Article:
So, if I’m interpreting this right, Mandelbrot is saying fractal art isn’t ‘invention’, ‘discovery’ or ‘creativity’. In the sciences one invents and discovers. In the arts one creates. But in fractal art, what happens isn’t like those three things. “Taste” refers to artistic sensibility or expression.
Compare the Mandelbrot article with the nonsense in the “Fractal Art Manifesto”. Which one gets quoted more in the fractal art world?
I imagine Mandelbrot made that statement well before the ensuing plethora of ‘popular’ fractal creation software that has come about. Mandelbulb 3D alone has almost 500 different formulas that can be combined in 6 different slots with various variables to adjust, along with lighting, coloring etc. With all the variables and possible formula combinations , I would dare say there are perhaps hundreds of millions, if not many billions of possible outcomes in different variable setting and formula combinations.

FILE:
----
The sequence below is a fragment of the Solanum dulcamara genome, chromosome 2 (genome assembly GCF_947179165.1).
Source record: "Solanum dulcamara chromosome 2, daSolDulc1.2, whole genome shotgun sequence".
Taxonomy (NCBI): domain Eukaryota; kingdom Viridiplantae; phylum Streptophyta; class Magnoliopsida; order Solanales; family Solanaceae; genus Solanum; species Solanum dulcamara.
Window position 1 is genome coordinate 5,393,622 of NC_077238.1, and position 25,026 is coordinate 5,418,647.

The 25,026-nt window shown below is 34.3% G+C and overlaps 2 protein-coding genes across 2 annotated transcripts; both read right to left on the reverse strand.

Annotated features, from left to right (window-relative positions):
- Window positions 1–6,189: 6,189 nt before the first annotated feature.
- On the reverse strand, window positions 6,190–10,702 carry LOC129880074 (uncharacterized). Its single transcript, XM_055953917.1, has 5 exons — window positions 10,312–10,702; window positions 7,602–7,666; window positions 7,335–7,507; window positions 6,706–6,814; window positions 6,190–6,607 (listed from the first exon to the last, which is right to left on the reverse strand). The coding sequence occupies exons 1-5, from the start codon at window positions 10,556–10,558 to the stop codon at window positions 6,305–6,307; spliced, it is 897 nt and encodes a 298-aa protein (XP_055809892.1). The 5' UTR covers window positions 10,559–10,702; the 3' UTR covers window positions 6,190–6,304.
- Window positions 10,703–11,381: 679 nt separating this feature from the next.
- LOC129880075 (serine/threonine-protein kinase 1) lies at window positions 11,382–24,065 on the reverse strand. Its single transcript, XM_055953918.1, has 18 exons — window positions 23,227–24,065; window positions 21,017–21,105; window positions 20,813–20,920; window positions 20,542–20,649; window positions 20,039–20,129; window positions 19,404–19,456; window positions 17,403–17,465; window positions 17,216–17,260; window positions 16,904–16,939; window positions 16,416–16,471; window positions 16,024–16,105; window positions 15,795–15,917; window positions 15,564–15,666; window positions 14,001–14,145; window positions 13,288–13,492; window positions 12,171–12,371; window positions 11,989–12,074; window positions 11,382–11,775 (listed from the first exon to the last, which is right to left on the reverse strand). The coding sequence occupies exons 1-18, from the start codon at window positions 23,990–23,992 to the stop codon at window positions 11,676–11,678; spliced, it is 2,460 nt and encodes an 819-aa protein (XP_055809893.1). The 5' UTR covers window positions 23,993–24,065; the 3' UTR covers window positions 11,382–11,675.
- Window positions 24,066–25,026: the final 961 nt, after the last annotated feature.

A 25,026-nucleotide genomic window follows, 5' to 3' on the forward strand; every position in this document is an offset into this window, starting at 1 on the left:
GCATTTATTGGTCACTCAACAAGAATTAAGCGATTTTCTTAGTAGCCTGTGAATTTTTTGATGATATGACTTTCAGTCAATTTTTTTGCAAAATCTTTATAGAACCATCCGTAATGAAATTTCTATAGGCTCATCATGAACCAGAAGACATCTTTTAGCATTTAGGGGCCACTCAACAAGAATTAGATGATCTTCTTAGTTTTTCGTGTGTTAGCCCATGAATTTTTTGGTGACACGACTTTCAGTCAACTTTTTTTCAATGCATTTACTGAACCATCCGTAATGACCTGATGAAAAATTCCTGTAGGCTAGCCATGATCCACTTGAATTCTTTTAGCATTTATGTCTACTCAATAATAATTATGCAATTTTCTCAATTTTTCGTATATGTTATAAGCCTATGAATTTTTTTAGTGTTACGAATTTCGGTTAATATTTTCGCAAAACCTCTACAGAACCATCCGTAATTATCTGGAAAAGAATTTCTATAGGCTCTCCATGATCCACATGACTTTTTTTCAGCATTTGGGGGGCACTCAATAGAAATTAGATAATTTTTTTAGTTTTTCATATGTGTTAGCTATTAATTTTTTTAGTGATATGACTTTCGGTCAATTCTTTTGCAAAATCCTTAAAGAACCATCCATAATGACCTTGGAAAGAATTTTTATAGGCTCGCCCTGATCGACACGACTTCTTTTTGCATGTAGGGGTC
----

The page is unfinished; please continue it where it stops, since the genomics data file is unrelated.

Perhaps it’s not the ‘usual’ ‘invention’, ‘discovery’ and ‘creativity’ that is normally used in creating imagery. But I can’t accept that when we ‘choose’ a new combination of formulas with a certain range of variable settings that ‘create’ a new ‘style’ or unique shapes or forms, that it is not creating something. It’s something that would have never existed or be seen otherwise.
Why would that be different than a painter that makes his own brushes and his own paint to create a different stroke and style of painting? Or someone that draws with a sharpened paperclip dipped in dirty engine oil. These are different new things created with existing media. Why aren’t formulas our media, and the creative effort of combining and adjusting formulas and variables a viable creative process. I’m not being convinced here, Tim. :)
You know, there are some concepts in art that take more than a few minutes to grasp. These last two postings comprise ideas that have absorbed, when added up, a couple hours of contemplation on a daily basis for the better part of a year for me. Concepts in art can be just as challenging as those in the maths and sciences.